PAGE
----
Few things are as complex as the myriad relationships that exist between the countries of the world. Like unruly children, they’ve fought, made peace, gotten bored, and hit each other again when mom wasn’t looking. Putting them in a room together, even when they’re negotiating for something mutually beneficial, can be a hotbed of tension. The Talanoa Dialogue ensures each is heard, preventing conflict with one simple rule: no blaming others, and no criticisms.
“Talanoa” is a Fijian word used to describe an inclusive, participatory, and transparent dialogue that focuses on sharing experiences through story-telling in order to build empathy among participants. During the process, parties build trust and advance knowledge in a way that fosters stability. The dialogue was undertaken pursuant to decision 1/CP.21 and slated for 2018; its goal was to take stock of progress towards the long term goals of the Paris Agreement and inform the preparation on nationally determined contributions (NDCs).
The dialogue focuses the parties on three questions: “Where are we? Where do we go? How do we get there?” To answer these questions, there was a Preparatory Phase and a Political Phase. The Preparatory Phase began in January, 2018 and will conclude at the COP. Its primary goal is to build a strong scientific base for the Political Phase, which, in turn, will take stock of the collective efforts of the Parties to reach their commitments under the Paris Agreement.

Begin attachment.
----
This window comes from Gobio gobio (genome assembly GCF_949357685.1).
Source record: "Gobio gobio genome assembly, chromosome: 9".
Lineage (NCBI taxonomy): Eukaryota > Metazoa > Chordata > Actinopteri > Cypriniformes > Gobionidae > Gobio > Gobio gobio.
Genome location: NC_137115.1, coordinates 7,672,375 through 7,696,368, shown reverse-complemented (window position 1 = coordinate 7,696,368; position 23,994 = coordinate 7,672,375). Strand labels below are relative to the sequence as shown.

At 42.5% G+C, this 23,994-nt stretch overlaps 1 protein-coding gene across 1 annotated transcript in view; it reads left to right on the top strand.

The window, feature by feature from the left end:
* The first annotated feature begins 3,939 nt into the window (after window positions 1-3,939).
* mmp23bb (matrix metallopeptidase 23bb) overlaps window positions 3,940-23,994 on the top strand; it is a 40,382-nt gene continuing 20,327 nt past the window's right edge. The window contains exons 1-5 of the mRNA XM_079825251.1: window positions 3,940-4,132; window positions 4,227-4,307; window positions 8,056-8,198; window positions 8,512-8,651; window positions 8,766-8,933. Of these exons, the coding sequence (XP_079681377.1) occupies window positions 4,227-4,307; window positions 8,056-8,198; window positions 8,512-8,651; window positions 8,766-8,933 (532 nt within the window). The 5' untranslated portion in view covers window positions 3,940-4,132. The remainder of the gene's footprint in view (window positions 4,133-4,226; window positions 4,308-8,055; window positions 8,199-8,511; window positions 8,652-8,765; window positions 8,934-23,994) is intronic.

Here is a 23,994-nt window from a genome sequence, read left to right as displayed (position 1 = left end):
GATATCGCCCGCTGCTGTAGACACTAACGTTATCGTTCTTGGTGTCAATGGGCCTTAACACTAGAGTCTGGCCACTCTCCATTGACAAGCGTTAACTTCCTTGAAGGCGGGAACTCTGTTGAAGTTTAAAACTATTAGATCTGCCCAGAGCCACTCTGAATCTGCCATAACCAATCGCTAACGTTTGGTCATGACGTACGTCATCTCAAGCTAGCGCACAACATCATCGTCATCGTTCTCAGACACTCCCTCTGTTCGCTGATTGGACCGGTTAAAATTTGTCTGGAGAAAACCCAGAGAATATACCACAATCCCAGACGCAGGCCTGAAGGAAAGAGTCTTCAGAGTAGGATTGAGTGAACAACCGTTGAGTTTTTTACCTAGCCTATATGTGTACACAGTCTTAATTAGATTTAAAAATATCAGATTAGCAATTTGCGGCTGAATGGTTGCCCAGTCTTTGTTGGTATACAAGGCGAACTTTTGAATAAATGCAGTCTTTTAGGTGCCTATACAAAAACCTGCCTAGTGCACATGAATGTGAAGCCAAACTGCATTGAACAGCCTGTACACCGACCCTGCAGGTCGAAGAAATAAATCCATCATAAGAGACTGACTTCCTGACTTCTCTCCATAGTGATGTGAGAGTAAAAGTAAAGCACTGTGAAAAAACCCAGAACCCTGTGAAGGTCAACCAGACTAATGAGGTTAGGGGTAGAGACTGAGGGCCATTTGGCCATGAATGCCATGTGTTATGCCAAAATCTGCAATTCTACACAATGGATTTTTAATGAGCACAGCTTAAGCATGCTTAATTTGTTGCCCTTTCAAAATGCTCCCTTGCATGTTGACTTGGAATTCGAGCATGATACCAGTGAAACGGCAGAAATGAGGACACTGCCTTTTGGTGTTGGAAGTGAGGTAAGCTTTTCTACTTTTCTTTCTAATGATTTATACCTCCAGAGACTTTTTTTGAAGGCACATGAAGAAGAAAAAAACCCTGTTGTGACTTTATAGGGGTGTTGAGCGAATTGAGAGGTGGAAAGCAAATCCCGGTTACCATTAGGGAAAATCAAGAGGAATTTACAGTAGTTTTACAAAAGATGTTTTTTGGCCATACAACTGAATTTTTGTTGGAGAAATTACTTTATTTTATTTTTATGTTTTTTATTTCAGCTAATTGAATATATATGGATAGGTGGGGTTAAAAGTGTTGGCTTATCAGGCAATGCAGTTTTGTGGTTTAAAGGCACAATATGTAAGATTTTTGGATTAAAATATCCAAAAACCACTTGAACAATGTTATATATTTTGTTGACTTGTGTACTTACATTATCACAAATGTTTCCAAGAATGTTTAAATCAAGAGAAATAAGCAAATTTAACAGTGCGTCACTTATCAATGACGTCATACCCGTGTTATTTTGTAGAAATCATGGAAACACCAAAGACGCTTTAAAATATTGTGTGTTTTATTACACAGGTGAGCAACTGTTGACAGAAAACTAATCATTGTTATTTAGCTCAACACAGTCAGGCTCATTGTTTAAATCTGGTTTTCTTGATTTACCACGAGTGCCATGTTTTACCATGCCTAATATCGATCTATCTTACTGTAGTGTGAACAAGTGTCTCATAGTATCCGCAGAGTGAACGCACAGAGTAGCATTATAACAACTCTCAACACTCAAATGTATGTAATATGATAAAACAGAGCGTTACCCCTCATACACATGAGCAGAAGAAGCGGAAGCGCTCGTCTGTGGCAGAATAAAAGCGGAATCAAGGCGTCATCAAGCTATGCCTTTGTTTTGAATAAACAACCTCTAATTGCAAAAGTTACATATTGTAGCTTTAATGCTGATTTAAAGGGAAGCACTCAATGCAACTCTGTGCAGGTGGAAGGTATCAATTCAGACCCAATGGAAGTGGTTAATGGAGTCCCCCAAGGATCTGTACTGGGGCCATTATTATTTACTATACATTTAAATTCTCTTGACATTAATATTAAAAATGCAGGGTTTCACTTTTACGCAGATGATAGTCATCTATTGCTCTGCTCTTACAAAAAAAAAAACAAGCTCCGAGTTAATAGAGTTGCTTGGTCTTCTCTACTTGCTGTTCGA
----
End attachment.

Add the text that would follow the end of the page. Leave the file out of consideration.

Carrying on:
Once in the Political Phase, Parties engage in Ministerial Talanoas of 12-13 participants. Each is facilitated by Ministers from the Pacific Region or from Poland. These break-out sessions revolve around storytelling and discussion based on guiding questions. These sessions gave delegates the chance to speak unabashedly about their country’s unique circumstances and about their goals for the future. They promise an opportunity to be honest with partner states about what the climate regime and the goals of the Paris Agreement mean for your people.
If the Parties are warring siblings, the Talanoas are the peace that comes with age and understanding. Once removed from their adversarial positions at the negotiation table, the only realization left to them is that we’re stuck with each other, for better or worse.